Apple filed a countersuit against Fortnite developer Epic Games on Tuesday. In its reply to Epic Games’ complaint for injunctive relief, Apple’s lawyers denied many of Epic Games’ claims and called the company’s conduct “willful, brazen, and unlawful.”
In August, Epic Games implemented a new payment system in Fortnite, designed to circumvent Apple’s own — and the 30% cut Apple takes with it. In response, Apple removed Fortnite from the App Store, and Epic Games filed a lawsuit. A similar event played out with Google and its Google Play Store, too. Apple initially threatened to cut off Epic Games from its iOS and Mac developer tools entirely, including for Unreal Engine. The last time Epic Games and Apple were in court (via Zoom), Apple got a partial win: Apple can revoke access to Epic Games’ developer tools for Fortnite, but not Unreal Engine. For Epic Games, this was a partial win, too. The two companies will meet again on Sept. 28 for a hearing regarding the preliminary injunction.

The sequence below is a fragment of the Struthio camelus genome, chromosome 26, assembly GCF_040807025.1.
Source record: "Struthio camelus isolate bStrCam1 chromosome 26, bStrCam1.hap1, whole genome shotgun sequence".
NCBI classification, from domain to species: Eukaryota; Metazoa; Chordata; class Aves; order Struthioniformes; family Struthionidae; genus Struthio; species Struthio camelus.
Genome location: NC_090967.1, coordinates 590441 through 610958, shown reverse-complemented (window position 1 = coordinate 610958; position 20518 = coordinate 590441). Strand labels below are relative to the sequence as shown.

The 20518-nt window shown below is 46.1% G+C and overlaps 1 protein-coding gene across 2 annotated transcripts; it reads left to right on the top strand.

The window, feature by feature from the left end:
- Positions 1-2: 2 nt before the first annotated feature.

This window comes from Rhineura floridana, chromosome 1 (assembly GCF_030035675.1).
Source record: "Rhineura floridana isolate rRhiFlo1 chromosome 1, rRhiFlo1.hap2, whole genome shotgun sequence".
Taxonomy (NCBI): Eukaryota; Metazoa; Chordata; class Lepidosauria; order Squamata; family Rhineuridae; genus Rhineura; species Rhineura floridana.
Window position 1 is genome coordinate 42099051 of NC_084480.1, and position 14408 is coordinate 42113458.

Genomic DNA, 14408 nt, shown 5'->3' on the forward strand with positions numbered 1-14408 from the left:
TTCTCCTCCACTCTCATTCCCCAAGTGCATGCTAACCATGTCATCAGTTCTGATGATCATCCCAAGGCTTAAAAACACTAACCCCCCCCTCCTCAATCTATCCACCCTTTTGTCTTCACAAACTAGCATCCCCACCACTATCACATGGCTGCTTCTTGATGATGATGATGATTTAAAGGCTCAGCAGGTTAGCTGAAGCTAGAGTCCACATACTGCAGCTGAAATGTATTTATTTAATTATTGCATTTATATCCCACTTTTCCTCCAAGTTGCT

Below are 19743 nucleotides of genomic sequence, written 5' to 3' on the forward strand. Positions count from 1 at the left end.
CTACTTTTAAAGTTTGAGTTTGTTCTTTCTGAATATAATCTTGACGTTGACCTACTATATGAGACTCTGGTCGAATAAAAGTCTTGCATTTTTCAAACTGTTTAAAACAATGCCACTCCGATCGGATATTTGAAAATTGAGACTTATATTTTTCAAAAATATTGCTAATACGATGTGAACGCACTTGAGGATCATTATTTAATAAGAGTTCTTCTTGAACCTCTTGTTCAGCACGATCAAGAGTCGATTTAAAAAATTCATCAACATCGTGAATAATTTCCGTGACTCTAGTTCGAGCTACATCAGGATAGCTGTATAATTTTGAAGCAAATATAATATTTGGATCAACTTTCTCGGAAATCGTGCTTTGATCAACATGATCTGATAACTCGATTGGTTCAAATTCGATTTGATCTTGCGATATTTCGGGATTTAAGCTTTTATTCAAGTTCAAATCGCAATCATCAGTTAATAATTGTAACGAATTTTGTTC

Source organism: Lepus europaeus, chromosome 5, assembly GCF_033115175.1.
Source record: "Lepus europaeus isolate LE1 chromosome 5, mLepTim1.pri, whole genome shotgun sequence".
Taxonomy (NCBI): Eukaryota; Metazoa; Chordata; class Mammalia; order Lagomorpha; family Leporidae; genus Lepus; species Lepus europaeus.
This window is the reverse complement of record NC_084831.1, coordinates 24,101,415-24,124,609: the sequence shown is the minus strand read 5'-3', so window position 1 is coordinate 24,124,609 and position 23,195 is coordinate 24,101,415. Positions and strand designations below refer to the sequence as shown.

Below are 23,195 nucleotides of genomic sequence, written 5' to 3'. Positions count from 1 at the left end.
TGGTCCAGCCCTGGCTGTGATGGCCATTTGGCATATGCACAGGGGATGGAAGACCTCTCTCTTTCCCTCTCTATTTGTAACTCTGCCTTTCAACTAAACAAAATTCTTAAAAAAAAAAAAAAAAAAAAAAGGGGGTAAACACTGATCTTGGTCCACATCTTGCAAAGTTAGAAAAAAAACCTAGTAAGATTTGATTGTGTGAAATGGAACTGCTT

“Epic’s lawsuit is nothing more than a basic disagreement over money,” Apple wrote in its 67-page response. “Although Epic portrays itself as a modern corporate Robin Hood, in reality it is a multi-billion dollar enterprise that simply wants to pay nothing for the tremendous value it derives from the App Store.” Apple reported Epic Games has earned more than $600 million through the App Store.
Apple can’t revoke Epic Games’ Unreal Engine developer tools, judge rules
Apple continued to assert the idea that Epic Games is looking for special treatment from Apple’s App Store rules, which implements fees for payments processed through the App Store. Apple called Epic Games’ “external payment runaround,” implemented via a “hotfix,” “cold-blooded” and “little more than theft.” It said Epic Games’ ensuing “Free Fortnite” campaign looked to twist the scenario into “retaliation” rather than Apple enforcing its contracted policies. Apple said it was part of Epic Games’ “self-serving narrative.”
The company also highlighted Epic Games’ business practices as in conflict with the narrative it’s created.
Apple continued: “Epic’s demand for special treatment and cries of ‘retaliation’ cannot be reconciled with its flagrant breach of contract and its own business practices, as it takes in billions by taking commissions on game developers’ sales and charging consumers up to $99.99 for bundles of ‘V-Bucks.’”
Epic Games has not responded to Polygon’s request for comment.
Apple and Epic Games are scheduled to meet in court on Sept. 28.
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